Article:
1,000 (paper) cranes to fly from Ashfield to Kentucky

  • Rochelle Nahmias of Gill with paper cranes created by several hilltown churches for the Hands Across the Hills project. STAFF PHOTO/PAUL FRANZ

  • Many of the 1,000 origami cranes created by several hilltown churches for the Hands Across the Hills project. STAFF PHOTO/PAUL FRANZ

  • Rochelle Nahmias of Gill with paper cranes created by several hilltown churches for the Hands Across the Hills project.

Staff Writer
Published: 3/23/2021 4:39:17 PM

ASHFIELD – As part of an ongoing effort to connect with others and overcome political division, the First Congregational Church of Ashfield and several other hilltown churches are making 1,000 cranes which will be mailed to Letcher County in eastern Kentucky, the home of the group that is part of the “Hands Across the Hills” project.

Hands Across the Hills formed in response to the 2016 election with the goal of meeting face to face with others who voted differently. Two small groups, progressives in rural Western Massachusetts and conservative voters in Eastern Kentucky, met for three immersive weekends of dialogue and cultural exchange in each other’s towns, in fall 2017, spring 2018 and fall 2019. This dialogue still continues today, but over Zoom during the pandemic.

“The impetus for this undertaking was born in the hearts of two young people in our congregation,” said Rev. David Jones, minister of the First Congregational in Ashfield, of the crane project.

This effort has continued because of the church’s relationship with Sarah Pirtle, a former staff member of our church, and a member of the Hands Across the Hills initiative. Jones said this project is providing a chance for children and adults to reach out during Holy Week with prayers of connection and love. In Japanese heritage, he said, folding a thousand paper cranes grants powerful good wishes. The Hands Across the Hills initiative was the subject of a CBS segment in February, which can be viewed at https://bit.ly/3143RBZ.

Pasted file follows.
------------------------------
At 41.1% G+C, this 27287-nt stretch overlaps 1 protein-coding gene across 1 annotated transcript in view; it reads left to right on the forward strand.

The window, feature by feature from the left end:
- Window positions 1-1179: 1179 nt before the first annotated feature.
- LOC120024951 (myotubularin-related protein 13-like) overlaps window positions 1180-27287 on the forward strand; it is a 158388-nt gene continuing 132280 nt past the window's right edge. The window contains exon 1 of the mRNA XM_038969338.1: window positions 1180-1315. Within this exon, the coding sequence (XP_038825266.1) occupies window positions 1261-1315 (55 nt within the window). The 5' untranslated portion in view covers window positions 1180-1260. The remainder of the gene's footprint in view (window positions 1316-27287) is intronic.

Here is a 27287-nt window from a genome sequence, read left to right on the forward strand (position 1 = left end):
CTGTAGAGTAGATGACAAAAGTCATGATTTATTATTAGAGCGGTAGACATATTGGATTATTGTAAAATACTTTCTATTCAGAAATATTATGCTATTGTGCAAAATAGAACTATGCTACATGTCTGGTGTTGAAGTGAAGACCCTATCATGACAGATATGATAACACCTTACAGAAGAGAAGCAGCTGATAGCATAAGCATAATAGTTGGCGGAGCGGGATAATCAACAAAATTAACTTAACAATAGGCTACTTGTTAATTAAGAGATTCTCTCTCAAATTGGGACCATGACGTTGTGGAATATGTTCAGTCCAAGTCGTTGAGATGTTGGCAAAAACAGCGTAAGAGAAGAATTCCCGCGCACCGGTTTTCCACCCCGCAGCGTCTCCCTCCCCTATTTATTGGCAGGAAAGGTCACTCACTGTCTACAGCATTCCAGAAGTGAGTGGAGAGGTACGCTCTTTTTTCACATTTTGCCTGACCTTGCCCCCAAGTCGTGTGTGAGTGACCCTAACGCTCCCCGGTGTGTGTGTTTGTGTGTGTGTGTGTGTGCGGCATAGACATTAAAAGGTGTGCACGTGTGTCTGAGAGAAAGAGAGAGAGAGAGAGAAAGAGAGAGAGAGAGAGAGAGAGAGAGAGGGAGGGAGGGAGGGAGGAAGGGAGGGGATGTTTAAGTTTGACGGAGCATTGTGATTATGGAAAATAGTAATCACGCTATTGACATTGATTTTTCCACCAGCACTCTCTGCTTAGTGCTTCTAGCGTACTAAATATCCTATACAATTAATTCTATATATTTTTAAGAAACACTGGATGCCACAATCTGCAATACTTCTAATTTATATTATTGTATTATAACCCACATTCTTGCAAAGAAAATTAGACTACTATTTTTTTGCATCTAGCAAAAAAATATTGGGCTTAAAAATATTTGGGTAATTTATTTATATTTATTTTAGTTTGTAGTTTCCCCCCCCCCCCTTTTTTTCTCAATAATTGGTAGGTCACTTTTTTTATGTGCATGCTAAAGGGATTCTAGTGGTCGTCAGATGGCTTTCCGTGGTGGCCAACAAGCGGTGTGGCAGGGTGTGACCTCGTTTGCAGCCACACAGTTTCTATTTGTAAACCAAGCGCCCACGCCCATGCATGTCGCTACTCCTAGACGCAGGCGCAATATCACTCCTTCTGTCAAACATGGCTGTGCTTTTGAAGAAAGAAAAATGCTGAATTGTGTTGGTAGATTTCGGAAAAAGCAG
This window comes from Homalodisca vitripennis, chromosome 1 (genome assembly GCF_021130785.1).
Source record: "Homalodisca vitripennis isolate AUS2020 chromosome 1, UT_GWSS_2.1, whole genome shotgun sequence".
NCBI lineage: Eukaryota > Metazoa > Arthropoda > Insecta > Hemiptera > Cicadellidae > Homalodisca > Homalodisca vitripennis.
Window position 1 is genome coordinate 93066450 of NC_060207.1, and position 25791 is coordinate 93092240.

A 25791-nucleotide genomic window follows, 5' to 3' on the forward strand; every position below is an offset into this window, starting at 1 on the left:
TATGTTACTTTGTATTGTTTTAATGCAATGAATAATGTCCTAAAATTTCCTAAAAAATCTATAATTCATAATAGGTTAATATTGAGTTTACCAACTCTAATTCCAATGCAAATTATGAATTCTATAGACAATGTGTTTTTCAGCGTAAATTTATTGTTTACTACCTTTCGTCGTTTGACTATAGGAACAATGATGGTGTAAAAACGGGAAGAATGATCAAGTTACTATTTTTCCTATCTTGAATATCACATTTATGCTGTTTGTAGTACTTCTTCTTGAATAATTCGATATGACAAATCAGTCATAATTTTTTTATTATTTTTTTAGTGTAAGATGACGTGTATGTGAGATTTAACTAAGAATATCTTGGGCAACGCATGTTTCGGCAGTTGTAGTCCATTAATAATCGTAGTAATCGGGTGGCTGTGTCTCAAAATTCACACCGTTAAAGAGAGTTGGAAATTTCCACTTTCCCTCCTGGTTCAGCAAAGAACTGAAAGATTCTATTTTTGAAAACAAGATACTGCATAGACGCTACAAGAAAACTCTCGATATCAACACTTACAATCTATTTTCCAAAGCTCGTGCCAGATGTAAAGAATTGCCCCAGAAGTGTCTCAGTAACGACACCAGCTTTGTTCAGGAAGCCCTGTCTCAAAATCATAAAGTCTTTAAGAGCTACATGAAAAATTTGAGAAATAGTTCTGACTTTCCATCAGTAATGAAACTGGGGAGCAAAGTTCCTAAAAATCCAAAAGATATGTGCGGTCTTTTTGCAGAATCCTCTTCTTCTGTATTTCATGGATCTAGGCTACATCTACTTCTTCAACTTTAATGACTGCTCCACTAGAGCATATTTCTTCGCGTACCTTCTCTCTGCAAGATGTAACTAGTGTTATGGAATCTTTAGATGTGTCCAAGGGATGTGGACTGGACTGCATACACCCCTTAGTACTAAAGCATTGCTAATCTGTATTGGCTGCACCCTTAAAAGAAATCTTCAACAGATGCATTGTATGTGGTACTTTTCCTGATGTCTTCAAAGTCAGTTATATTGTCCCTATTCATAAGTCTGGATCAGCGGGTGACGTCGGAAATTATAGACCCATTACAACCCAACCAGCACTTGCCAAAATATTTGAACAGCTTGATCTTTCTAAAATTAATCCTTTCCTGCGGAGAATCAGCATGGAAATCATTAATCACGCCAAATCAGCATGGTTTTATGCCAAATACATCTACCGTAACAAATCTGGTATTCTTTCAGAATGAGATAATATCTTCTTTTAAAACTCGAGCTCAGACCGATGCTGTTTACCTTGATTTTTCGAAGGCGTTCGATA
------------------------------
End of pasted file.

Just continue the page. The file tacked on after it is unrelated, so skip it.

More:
“When the young people at our church said they wanted to make 1,000 cranes, Sarah suggested we send them to the owner of Black Sheep Bakery in Kentucky,” said Rochelle Nahmias, a member of the First Church’s Mission and Social Justice Committee. “The young people in our church loved that idea. They also made it easy for others to participate.”

To help get the full community involved, free origami paper has been available on the porch of the Ashfield Hardware Store, and residents can view a YouTube video explaining how to fold the paper cranes – https://www.youtube.com/watch?v=Ux1ECrNDZl4s. Finished cranes should be returned to the porch of the Ashfield Hardware Store by Friday, March 26. The cranes will “fly” to Kentucky on March 27 in time for Holy Week and Easter.

Nahmias said the church has reached its 1,000 goal Sunday but even more origami cranes are welcomed. She said any extras that are not sent to Kentucky will be used to decorate the First Congregational Church in Ashfield, and others will be handed out with community meals at the Episcopal Church of Saints James and Andrew.

“What better way to celebrate Holy Week,” said Jones. “I'm very excited by the leadership of our young people in walking the talk of love and justice. The church is always talking about unity, about transcending left and right and searching out right from wrong. We won't get very far in that task without a bedrock of friendship which is a shared commitment to caring for one another unconditionally. And to have that, someone has to take the first courageous steps. Our youth are doing that for us with this creative project.”

Zack DeLuca can be reached at zdeluca@recorder.com or 413-930-4579.


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